I agreed with that last night. As the Irish Management Institute Survey showed, Irish business firms have an amazing attitude to the personnel function. Perhaps we have not a tradition; perhaps, as I said last night, we have to go over the cliff into total destruction before they find out we have to work at this problem to get it right. I think that the shifting of this question to national organisations or on to the Government or the Labour Court has led to national confrontations we need not have had. I will not go further than that except to say that in the middle of this strike when people are saying rough things about trade unions and rough things about hidden, perhaps arrogant, perhaps unofficial, groups, there are bloody-minded people on the other side, too. To Deputy O'Higgins, who implied, without saying it, that the time has come for strong action, let me say that what we are witnessing now in the strike that is going on at the moment is the effect of strong men taking strong lines and making negotiation unreal.
Many of the notes I made as this debate went on would have been more appropriate to a calmer situation, not because of the agitation at the moment but because almost anything that can be said in this field can influence the length of the present strike. I am convinced that if anybody thought that the Government were going to come into the present strike it would go on for a long time. I have met some people who expect the Government to pass legislation to make the workers' side come to heel, as they say. I have met people who seem to live in the hope that the Government would come in and force the employers' side to yield. Both sides will keep going if they think the Government will come in on their side.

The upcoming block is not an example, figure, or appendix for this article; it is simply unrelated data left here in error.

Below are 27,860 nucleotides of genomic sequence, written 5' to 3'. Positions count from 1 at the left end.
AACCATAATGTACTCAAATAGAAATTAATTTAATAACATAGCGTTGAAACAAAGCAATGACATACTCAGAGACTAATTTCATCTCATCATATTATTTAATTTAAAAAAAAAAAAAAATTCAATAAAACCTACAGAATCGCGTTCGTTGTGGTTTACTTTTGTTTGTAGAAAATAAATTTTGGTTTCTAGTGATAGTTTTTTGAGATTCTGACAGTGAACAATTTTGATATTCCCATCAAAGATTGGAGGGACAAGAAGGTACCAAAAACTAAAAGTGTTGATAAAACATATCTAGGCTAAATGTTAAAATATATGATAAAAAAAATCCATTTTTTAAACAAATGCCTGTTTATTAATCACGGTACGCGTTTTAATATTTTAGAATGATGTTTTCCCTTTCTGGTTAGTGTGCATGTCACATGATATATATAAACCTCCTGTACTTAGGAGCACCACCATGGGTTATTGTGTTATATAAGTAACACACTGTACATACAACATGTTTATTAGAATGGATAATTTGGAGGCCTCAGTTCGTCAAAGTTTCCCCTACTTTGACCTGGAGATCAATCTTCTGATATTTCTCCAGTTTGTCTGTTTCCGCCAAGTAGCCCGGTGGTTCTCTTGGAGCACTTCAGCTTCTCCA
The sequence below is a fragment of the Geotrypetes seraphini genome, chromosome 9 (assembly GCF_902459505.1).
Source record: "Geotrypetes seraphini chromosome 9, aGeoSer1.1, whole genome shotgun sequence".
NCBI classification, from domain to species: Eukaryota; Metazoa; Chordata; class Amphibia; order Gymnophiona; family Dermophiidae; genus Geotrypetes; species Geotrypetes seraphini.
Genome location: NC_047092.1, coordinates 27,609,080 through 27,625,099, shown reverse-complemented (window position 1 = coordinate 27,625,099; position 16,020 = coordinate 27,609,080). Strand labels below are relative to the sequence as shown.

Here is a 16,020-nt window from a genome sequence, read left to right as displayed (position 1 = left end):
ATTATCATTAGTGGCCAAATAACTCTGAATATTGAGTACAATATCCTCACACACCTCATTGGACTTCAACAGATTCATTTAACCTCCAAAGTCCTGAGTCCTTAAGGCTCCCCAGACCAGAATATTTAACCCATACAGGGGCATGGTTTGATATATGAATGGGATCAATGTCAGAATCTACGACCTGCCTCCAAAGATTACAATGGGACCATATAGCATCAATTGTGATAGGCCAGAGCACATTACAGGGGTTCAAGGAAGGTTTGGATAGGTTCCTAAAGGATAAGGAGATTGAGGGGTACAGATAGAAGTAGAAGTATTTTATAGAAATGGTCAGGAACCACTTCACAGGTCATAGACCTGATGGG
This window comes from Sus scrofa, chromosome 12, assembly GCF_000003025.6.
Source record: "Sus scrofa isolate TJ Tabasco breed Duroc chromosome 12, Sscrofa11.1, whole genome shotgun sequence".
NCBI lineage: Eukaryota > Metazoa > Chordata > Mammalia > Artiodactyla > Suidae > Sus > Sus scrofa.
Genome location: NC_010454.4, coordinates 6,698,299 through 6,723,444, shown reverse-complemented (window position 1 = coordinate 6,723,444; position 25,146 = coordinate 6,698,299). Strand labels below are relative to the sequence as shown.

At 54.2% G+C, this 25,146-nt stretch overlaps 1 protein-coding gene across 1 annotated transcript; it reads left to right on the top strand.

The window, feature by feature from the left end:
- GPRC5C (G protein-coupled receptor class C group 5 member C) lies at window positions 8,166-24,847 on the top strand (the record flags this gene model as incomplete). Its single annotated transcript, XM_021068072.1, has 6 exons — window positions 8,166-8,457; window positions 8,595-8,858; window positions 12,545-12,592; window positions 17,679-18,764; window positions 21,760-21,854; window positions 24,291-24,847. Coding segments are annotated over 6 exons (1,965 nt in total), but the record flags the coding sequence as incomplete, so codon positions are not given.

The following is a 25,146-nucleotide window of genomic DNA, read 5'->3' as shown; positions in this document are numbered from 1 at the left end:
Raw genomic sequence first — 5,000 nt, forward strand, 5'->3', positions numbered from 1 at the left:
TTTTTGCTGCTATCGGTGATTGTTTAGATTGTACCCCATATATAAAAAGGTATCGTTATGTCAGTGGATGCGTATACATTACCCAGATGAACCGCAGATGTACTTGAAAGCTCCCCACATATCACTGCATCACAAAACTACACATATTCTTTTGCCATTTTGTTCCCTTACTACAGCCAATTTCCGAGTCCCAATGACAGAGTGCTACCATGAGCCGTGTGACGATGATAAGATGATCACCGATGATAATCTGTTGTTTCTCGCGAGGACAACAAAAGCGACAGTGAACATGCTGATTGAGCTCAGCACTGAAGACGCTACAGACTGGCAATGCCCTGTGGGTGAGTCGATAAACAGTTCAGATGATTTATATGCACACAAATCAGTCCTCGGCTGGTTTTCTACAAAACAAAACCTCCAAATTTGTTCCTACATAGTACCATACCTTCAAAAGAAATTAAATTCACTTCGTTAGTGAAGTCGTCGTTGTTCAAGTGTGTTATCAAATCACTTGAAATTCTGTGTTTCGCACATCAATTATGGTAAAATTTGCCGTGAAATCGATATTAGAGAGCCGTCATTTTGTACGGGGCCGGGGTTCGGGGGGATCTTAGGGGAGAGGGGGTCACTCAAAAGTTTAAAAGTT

Apart from what was raised in the House there is an article this morning in the Irish Times. Some years ago I decided that so long as the Taoiseach left me in this post my period of office would be devoted to establishing procedures, if this is possible, and that the procedures we would establish would be negotiation—and I have made a plea for the full use of the management function at the beginning of negotiation at plant level; the making of agreements at plant or industry level, the provision of conciliation officers to those who find they need outside help and the establishment of the Labour Court to make recommendations. If we can get these procedures functioning I would happily leave my post feeling that I had contributed but if my time is to be occupied by jumping into the arena in each dispute I would consider my time wasted.